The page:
The bridge over the Zambezi built with help from Sida.
Photo: Nuno Henriques

The bridge over the Zambezi built with help from Sida. Photo: Nuno Henriques

Programmes and Projects

New bridge unites Mozambique

Published: Monday, September 07, 2009

Changed: Friday, April 09, 2010

A new bridge over the Zambezi River in central Mozambique has been built with Sida’s support. It is scheduled to be opened on 1 August 2009. The new bridge is expected to stimulate economic growth in a part of the country that has long struggled with extreme poverty.

The construction of a bridge over the Zambezi River between the cities of Caia and Chimuara began as far back as 30 years ago, just after Mozambique’s independence. However, construction was quickly brought to a halt when the country was thrown into a long civil war. The bridge abutments that remained have been a painful reminder of the isolation and stagnation that the region has suffered.

João Jussar, Sida’s programme officer at the Swedish embassy in Mozambique, says: “People are now hoping that the bridge will act as a tool to counteract the region’s severe poverty and inject new hope into one of Mozambique’s most vulnerable regions.”

The difficult-to-navigate Zambezi River divides the country between the north and the south. A fully operational passage is of great importance to link the country together both economically and politically. In interviews with Mozambicans, they often mention the bridge’s strong symbolism in creating national unity.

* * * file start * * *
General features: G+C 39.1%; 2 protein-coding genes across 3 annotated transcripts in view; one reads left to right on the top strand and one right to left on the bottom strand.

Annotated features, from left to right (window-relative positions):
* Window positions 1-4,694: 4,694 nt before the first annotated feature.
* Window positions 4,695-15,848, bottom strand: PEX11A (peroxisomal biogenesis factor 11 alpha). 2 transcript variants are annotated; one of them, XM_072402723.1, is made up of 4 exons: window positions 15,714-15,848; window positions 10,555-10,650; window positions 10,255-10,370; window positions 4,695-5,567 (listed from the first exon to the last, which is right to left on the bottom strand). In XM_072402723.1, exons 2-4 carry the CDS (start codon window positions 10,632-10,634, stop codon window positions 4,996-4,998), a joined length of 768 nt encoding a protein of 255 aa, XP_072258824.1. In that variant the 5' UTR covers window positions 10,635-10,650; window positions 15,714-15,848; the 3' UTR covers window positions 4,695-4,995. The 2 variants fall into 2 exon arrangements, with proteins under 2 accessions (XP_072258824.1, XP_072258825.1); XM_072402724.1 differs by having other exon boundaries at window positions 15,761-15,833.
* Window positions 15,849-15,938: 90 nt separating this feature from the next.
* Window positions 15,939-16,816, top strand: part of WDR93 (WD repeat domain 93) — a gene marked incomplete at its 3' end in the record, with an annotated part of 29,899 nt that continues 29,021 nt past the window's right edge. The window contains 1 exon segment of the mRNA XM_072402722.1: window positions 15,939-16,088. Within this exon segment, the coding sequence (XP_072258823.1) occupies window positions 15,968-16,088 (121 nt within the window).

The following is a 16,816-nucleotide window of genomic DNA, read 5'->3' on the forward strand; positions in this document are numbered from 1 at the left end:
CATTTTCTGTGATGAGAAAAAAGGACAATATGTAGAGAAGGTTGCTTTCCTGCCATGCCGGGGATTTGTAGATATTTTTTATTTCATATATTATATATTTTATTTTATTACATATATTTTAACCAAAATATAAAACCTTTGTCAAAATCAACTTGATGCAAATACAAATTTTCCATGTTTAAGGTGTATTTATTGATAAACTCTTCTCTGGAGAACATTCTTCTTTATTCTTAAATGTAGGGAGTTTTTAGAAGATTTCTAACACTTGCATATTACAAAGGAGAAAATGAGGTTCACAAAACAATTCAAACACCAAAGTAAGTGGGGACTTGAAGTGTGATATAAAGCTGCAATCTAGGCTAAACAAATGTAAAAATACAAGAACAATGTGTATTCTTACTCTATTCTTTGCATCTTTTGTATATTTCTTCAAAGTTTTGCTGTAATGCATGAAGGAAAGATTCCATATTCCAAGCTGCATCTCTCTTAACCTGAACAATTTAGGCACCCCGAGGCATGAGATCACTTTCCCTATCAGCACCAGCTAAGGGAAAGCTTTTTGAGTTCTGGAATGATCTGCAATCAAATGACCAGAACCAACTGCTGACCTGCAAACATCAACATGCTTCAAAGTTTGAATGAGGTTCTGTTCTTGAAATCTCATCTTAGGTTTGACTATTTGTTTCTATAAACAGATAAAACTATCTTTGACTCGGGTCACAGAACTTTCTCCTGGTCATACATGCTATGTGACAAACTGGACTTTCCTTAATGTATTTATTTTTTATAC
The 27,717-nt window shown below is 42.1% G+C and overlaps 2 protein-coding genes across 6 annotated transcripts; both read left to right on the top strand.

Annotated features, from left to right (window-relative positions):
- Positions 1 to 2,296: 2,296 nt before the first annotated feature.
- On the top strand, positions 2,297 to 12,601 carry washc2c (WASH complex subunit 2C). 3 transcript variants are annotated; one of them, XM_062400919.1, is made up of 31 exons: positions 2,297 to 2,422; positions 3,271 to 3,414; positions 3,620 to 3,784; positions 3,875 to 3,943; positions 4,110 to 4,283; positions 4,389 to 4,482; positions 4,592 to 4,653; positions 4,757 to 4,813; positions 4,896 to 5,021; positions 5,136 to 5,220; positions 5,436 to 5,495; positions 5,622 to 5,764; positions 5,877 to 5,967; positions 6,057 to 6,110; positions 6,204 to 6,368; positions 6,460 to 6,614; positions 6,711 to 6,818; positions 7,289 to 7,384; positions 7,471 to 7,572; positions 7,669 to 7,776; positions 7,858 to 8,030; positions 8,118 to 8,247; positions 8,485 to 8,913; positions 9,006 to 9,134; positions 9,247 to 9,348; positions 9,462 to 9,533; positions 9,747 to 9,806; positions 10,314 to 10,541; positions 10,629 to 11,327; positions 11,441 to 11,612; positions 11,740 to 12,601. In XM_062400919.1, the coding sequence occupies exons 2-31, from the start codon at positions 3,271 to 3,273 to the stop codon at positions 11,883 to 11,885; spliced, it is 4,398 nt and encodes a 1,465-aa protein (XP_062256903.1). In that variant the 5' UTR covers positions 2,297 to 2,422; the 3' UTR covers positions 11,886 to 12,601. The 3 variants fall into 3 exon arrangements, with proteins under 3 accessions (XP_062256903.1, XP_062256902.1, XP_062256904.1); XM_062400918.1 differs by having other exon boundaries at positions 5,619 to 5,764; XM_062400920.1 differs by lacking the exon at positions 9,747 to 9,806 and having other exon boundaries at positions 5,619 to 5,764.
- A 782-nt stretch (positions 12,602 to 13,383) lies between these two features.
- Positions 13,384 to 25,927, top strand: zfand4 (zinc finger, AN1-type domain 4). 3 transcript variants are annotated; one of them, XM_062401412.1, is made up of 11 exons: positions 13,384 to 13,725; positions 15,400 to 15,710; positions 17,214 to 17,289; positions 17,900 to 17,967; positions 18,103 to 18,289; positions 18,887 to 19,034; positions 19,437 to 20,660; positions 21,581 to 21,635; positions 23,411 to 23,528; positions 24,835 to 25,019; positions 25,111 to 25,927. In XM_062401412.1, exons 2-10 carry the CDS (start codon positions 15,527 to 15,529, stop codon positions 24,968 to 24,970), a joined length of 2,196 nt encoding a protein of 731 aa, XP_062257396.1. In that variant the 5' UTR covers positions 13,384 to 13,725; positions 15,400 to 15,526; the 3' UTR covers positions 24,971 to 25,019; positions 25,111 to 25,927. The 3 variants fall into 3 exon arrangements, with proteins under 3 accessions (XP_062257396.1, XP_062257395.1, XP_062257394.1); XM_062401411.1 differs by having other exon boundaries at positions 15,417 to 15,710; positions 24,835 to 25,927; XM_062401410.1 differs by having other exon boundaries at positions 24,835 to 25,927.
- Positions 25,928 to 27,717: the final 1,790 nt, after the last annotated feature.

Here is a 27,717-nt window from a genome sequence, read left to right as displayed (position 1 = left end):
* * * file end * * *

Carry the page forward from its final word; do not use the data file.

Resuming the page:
Turnaround for a neglected area

Lorries could previously wait for days, sometimes weeks, to take the ferry trip between Caia and Chimuara. Constant engine breakdowns and sensitivity to tides made the simple ferry connection unreliable. The new bridge improves possibilities for direct transport from southern Mozambique all the way up to the border with Tanzania in the north.

The bridge is expected to become an important catalyst for economic activity, especially in the poor Zambezi valley. The area is rich in natural resources but has long been isolated due to poor communications. The bridge could help open new opportunities for investments in a forgotten region.

“Mozambicans’ suffering will not end with the completion of the bridge, but its contribution to the country’s development shouldn’t be underestimated,” Jussar says. “The bridge will reduce the distance between north and south, it will make it easier for transport and trade and, in particular, it will increase the region's commercial attractiveness.”

The bridge project, which Sida has partly financed, has over time become an important symbol for peace and unity. A bridge over the Zambezi is a step towards the future, especially for the many poor people in the Zambezi valley.

 Bridge over the Zambezi

Mozambique is divided by the powerful Zambezi River. The new bridge that crosses the river is the second largest in Africa. The bridge is 2,376 metres long, 16 metres wide and has two traffic lanes as well as pedestrian paths. Sweden, Italy and the EU are the main financiers for the project, which began in 2004 and is estimated to have cost SEK 640 million.

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